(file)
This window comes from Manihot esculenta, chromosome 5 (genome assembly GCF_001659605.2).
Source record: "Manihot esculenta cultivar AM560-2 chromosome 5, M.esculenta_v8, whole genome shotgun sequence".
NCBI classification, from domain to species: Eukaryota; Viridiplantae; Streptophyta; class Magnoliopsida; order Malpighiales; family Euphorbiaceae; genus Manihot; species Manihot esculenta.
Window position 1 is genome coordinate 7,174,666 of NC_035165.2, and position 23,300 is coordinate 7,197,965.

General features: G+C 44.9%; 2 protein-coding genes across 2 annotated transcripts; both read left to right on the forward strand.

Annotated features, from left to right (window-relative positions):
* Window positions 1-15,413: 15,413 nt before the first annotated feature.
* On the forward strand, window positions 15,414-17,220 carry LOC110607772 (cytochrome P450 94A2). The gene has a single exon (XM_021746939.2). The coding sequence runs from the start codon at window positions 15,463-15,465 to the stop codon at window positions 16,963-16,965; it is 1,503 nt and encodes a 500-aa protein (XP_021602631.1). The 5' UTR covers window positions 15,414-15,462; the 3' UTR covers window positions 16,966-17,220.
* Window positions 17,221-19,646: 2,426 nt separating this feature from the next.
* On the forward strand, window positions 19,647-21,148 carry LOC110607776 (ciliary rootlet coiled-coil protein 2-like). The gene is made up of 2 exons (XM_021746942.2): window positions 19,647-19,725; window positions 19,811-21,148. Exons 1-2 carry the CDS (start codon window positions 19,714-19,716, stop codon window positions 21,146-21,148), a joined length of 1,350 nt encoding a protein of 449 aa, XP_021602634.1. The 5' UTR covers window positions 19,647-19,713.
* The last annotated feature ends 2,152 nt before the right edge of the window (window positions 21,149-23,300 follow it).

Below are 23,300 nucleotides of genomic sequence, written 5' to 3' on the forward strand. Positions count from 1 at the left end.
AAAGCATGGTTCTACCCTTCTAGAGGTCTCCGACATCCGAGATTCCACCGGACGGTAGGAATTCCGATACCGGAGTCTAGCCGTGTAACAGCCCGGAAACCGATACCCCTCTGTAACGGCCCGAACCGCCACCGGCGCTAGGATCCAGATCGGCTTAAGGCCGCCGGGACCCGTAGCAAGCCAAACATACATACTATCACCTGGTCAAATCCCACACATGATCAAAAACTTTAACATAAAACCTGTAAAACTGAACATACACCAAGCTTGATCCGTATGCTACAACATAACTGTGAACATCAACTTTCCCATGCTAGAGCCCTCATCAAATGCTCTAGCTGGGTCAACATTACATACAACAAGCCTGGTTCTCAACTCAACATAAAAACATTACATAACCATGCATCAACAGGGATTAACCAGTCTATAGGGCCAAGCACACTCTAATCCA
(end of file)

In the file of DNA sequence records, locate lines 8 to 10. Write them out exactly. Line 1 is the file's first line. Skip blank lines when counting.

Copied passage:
* On the forward strand, window positions 15,414-17,220 carry LOC110607772 (cytochrome P450 94A2). The gene has a single exon (XM_021746939.2). The coding sequence runs from the start codon at window positions 15,463-15,465 to the stop codon at window positions 16,963-16,965; it is 1,503 nt and encodes a 500-aa protein (XP_021602631.1). The 5' UTR covers window positions 15,414-15,462; the 3' UTR covers window positions 16,966-17,220.
* Window positions 17,221-19,646: 2,426 nt separating this feature from the next.
* On the forward strand, window positions 19,647-21,148 carry LOC110607776 (ciliary rootlet coiled-coil protein 2-like). The gene is made up of 2 exons (XM_021746942.2): window positions 19,647-19,725; window positions 19,811-21,148. Exons 1-2 carry the CDS (start codon window positions 19,714-19,716, stop codon window positions 21,146-21,148), a joined length of 1,350 nt encoding a protein of 449 aa, XP_021602634.1. The 5' UTR covers window positions 19,647-19,713.